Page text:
Powered from AC electric wall-socket, so the USB port delivers 5V, 1A and can power and charge a device. Powering via micro-USB port requires modding.
You can see the exact version printed on a sticker on the outside of the device, right above the sticker with the MAC address and serial number.
Versions sold in European Union, Switzerland, & Turkey (“TL-WR710N(EU)”) have 4MB or 8MB flash. The 4MB Flash version is not recommended, there is only a short 100kB for additional applications free. An international/Chinese Version has 2MB flash only, which renders it unsupportable by OpenWrt. Good news is that it's possible to replace the flash chip with a bigger one.
Two cables can be soldered to the PCB under the cap called c207: red to square, black to round (tested on rev 1.2). The device can be powered up with 4 AA battery or a 1A USB (both tested).
Adding Micro USB to the device for USB power and Serial Port
With a Micro USB/UART adapter and the Battery Mod above, we can add a Micro USB port to the WR710N that can power the device and connect to its serial console. Tested successfully with this adapter board, powering the WR710N from the adapter's VBUS pad. A 2.5“ USB hard drive on the WR710N's USB host did not spin up, though.
Using an even smaller adapter board like this one, it might be possible to conveniently place the micro USB port between the WR170N's USB host and its LAN jacks, so that it's all in one box.
Pololu installed inside: the USB receptacle fits beautifully in between the ridges in the inside. Glue a piece of plastic on the back of the second ethernet connector to hold the adapter in place. Also glue a piece of plastic below and above the microUSB connector (in the ridge) to keep it from sliding up and down. Finally, the thickness of the router wall may be a little too thick for some microUSB connectors- they vary a little bit–you may need to bend back the tabs on the serial adapter's usb port to bring the connection closer to the wall.
Consider simply buying a GL.iNet 6416. Seriously, this is likely the device you actually want. And it's so cheap that it beats the time, trouble and money spend on modding - unless you do this for educational purposes…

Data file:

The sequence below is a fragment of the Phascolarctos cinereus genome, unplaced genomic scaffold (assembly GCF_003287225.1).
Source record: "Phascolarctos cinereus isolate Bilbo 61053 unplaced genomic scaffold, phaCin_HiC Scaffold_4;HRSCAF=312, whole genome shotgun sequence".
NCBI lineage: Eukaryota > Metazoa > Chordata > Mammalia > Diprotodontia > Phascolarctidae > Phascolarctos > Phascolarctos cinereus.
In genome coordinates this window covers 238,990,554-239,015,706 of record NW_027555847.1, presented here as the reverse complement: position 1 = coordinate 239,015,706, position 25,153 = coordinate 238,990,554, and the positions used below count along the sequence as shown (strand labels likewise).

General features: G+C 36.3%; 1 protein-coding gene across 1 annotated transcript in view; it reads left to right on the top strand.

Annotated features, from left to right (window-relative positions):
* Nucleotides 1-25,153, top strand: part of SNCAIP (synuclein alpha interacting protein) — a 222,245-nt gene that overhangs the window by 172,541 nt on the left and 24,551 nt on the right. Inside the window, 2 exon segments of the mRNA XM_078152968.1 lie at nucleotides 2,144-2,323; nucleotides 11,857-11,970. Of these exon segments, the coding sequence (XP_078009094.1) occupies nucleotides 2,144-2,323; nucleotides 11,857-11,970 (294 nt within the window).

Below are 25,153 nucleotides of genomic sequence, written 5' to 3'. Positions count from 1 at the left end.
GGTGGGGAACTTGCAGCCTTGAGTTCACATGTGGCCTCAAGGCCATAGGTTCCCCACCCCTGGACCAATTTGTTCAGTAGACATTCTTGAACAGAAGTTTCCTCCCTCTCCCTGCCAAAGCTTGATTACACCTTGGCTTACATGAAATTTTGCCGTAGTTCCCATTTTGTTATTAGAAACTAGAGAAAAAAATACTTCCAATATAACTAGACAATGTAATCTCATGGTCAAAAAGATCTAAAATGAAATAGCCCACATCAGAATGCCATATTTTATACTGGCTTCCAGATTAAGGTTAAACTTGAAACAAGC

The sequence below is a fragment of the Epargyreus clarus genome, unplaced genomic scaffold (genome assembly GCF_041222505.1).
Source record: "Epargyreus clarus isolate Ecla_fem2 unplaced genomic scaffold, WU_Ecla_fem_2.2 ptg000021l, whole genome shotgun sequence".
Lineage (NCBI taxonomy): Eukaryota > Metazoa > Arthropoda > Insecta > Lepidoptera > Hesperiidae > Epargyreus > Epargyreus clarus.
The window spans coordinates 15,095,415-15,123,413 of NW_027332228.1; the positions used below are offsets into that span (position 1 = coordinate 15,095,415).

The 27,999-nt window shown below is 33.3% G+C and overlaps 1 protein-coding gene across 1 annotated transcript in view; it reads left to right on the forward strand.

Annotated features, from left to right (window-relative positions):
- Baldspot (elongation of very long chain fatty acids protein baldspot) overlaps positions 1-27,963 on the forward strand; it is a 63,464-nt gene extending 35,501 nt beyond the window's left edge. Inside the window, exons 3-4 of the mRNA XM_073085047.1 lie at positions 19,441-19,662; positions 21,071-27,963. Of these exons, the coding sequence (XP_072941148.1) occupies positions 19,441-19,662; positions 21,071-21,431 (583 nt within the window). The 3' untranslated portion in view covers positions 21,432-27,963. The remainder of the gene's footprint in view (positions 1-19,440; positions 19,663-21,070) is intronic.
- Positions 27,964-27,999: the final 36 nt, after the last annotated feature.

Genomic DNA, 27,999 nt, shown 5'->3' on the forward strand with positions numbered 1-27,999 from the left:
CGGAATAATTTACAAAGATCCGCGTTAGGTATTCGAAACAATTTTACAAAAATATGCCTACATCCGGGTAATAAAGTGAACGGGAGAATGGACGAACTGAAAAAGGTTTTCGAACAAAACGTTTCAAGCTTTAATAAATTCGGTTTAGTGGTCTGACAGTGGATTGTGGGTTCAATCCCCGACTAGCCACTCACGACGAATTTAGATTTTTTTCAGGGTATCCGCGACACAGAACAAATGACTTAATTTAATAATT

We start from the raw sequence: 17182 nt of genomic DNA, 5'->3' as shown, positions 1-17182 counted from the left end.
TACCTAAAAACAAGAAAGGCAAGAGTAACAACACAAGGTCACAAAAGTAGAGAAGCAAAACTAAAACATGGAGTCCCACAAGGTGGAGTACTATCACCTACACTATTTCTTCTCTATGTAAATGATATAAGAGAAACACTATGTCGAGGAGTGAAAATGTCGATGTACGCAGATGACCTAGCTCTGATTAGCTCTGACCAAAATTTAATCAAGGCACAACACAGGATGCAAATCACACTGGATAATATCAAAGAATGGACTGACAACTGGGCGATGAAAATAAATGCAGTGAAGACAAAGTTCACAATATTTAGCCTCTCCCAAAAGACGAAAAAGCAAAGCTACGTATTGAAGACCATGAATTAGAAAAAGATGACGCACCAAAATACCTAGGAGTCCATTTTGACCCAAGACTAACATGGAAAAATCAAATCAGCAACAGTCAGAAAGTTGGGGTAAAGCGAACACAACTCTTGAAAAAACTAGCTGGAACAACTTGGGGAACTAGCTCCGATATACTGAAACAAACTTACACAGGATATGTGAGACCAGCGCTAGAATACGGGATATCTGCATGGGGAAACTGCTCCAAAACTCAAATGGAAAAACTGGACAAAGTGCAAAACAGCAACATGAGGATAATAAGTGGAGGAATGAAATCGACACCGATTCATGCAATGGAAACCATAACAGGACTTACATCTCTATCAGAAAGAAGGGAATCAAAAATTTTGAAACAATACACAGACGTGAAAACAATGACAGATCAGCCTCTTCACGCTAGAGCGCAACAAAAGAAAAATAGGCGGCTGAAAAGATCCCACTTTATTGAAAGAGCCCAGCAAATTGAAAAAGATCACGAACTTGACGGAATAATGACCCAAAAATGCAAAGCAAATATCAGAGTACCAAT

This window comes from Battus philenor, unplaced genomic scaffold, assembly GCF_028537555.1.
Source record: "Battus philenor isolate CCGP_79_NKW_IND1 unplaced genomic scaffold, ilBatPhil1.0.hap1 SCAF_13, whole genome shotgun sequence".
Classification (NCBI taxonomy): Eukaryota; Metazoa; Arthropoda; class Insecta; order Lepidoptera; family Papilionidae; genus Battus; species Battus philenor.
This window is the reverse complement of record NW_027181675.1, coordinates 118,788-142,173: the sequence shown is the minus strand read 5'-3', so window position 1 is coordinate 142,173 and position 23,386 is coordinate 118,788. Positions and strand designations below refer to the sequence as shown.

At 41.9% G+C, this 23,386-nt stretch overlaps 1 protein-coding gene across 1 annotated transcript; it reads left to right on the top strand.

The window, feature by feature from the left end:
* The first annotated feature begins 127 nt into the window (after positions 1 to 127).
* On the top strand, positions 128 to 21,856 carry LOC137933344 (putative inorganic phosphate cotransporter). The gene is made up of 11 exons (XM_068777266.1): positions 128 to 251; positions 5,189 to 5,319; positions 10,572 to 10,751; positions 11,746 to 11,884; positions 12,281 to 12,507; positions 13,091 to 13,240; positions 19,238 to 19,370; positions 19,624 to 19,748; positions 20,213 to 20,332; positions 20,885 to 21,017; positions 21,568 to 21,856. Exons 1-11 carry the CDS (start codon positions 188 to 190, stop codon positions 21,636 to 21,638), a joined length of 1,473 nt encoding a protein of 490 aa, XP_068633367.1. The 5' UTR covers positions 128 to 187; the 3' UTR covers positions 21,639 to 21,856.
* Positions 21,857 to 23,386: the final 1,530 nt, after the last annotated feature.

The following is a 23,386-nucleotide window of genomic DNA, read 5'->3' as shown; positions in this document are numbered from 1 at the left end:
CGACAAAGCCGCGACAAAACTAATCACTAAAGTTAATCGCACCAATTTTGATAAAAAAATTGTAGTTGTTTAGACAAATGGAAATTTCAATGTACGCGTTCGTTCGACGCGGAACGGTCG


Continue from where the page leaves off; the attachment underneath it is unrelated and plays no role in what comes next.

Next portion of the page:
standard SPI command use three address bytes (ie 24 bit), which is only sufficient to address a 16 MB space (0x1000000 = 16MB).
32+ MB chips use a different SPI command.
one (to be tested) option could be using a Winbond W25Q256 (32 MB) flash that a compatibility mode where the first 16 MB can be read/written using the 24-bit-address commands. Then there is a page selection scheme where 16 MB blocks are mapped into the 24-bit address space. As the bootloader needs to access the first few MBs, this flash chip might work with old bootloaders using 24 bit addressing. As long as the kernel is in that space, it should be able to boot it. Then the kernel will take over and it's routines would support the bigger SPI commands. It will also handle the loading of Wifi firmware from the ART partition at the end of the flash.
As seen above for 4 MB and 8 MB, the flash layout scales easily. U-Boot is in the first 128 KB, and ART is at the last 64 KB. The firmware partition in the middle scales for the flash size. So the 16 MB flash layout is:
16384 KB raw flash
mtd0u-boot 128 KB
mtd5firmware 16192 KB
mtd4art 64 KB
Build a new image
For a 16 MB flash add a new section in target/linux/ar71xx/image/Makefile, e.g.
The line $(Device/tplink-16mlzma) is the important part, as this tells the build to create a 16 MB image. And the whole build is smart enough to do the rest automatically. Thanks guys for making this scale so nicely.
The hardware ID 0x0710000F is also a random pick, the only constraint here is that it must not conflict with any existing values.
Put U-Boot, Firmware and ART into the new 16 MB flash.
Back to Original TP-Link Firmware
Original firmeware for TL-WR710N from original manufacturers website:
Version 1 ::
Size: 3.63 MB
Note: Configuration files will be erased.
If you want to revert back to stock TP-link firmware from custom firmware, most of the time you can not flash the TP-Link firmware directly from the official TP-Link website.
The reason for this is that most of the downloadable firmware from the TP-Link website contains a so called bootloader section in front of the actual firmware.
Normally when upgrading the official (not the custom) firmware this is fine of course, the official software on the router provided by TP-link takes the bootloader into account and handles or uses it properly so that your device keeps working.
However the custom firmware, like OpenWrt and DD-wrt (and probably others) only suspect an firmware image that doesn't contain a bootloader
and try to flash this extra data in the place of the spot in the memory where the firmware goes. That simply doesn't fit, resulting in a router that does not want to start up anymore.